Vatican’s Easter guidelines

The St Peter's square is seen in Vatican. (Xinhua/Du Juanjuan) (rh)

The Vatican has issued guidelines for Catholics celebrating Easter and advised processions be delayed because of the coronavirus pandemic…reports Asian Lite News

Pope Francis. (File Photo: IANS) by .
Pope Francis. (File Photo: IANS)

Cardinal Robert Sarah, prefect of The Congregation for Divine Worship and the Discipline of the Sacraments, said in the statement on Friday that processions and other devotions of popular piety should be postponed until later in the year, suggesting September 14 and 15, reports Efe news.

Any processions already suspended in the coming Holy Week could be celebrated on those dates, if the bishop approves.

It said the Chrism Mass (a religious service held in Roman Catholicism, Lutheranism, and Anglicanism) can be postponed but not the rest of the acts of Holy Week.

“Easter is the heart of the entire liturgical year and is not simply one feast among others,” the guidelines stated, adding that the Easter Triduum “cannot be transferred to another time”.

“The faithful should be informed of the times of the celebration so that they can prayerfully unite themselves in their homes,” it said and suggested events be broadcast on live television or over the internet.

Priests can celebrate a mass on Holy Thursday without the public but feet washing should not be carried out, according to the advice.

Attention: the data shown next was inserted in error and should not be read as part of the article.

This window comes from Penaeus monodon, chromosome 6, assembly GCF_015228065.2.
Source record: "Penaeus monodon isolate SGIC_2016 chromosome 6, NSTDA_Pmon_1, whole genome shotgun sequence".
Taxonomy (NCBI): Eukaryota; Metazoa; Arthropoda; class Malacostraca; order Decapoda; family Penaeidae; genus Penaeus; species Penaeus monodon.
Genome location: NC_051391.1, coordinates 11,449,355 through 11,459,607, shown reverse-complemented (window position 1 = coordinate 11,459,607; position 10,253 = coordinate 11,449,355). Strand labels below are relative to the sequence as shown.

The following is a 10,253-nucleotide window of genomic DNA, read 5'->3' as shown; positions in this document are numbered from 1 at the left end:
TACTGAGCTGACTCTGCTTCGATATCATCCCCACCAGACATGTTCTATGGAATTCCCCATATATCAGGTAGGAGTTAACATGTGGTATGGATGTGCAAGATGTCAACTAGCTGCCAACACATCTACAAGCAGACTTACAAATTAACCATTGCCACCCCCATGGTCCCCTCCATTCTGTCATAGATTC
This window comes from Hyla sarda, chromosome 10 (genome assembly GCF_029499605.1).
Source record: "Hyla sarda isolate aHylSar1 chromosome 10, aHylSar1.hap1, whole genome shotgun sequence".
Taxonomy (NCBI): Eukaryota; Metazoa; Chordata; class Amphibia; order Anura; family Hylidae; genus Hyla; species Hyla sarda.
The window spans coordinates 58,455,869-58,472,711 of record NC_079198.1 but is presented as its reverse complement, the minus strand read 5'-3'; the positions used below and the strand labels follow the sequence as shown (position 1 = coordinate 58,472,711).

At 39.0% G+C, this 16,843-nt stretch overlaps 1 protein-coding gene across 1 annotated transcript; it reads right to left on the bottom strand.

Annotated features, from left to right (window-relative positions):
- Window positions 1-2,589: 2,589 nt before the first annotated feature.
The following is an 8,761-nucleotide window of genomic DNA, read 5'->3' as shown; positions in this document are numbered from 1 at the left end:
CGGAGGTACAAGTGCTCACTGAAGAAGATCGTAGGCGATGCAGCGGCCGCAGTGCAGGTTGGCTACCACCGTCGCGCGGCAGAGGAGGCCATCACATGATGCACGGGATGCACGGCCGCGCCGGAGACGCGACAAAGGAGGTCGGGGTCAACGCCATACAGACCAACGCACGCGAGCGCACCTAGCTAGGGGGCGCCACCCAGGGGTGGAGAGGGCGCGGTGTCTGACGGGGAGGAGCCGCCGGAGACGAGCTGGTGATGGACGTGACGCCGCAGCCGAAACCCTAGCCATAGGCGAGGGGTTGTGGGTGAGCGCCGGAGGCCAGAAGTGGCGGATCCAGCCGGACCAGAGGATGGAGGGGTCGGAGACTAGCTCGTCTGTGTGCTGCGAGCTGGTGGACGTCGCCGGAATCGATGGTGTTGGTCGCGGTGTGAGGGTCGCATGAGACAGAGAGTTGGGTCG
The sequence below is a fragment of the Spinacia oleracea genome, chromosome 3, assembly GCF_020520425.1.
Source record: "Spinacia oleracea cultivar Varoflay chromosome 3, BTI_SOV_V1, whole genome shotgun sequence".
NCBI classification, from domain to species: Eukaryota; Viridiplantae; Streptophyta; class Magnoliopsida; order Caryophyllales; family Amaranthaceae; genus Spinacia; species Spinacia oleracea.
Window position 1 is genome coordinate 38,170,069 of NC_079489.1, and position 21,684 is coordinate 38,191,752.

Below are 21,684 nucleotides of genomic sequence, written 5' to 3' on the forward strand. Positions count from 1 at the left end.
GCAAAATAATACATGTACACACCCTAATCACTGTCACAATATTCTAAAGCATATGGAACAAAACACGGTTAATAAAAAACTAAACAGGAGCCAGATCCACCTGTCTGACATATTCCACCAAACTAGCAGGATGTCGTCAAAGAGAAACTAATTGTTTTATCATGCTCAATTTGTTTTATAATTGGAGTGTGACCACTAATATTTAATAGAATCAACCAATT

The St Peter’s square is seen in Vatican. (Xinhua/Du Juanjuan) (rh)

They were also urged to hold services on Good Friday and to hold universal prayers including a devotion for the sick, the dead and anyone feeling lost or bereaved.

The Vigil mass, which is celebrated on Saturday, and procession which normally takes place after lighting candles should be omitted.

It has been reported that Holy Week celebrations will be carried out without any faithful in attendance in the Vatican, although it has not yet been announced how Pope Francis will mark them.

Italy has so far recorded 4,032 coronavirus deaths, surpassing the fatalities in China, where the virus first emerged last December, according to data provided by John Hopkins University.

The country, which has been under a lockdown, has a total of 47,021 cases.

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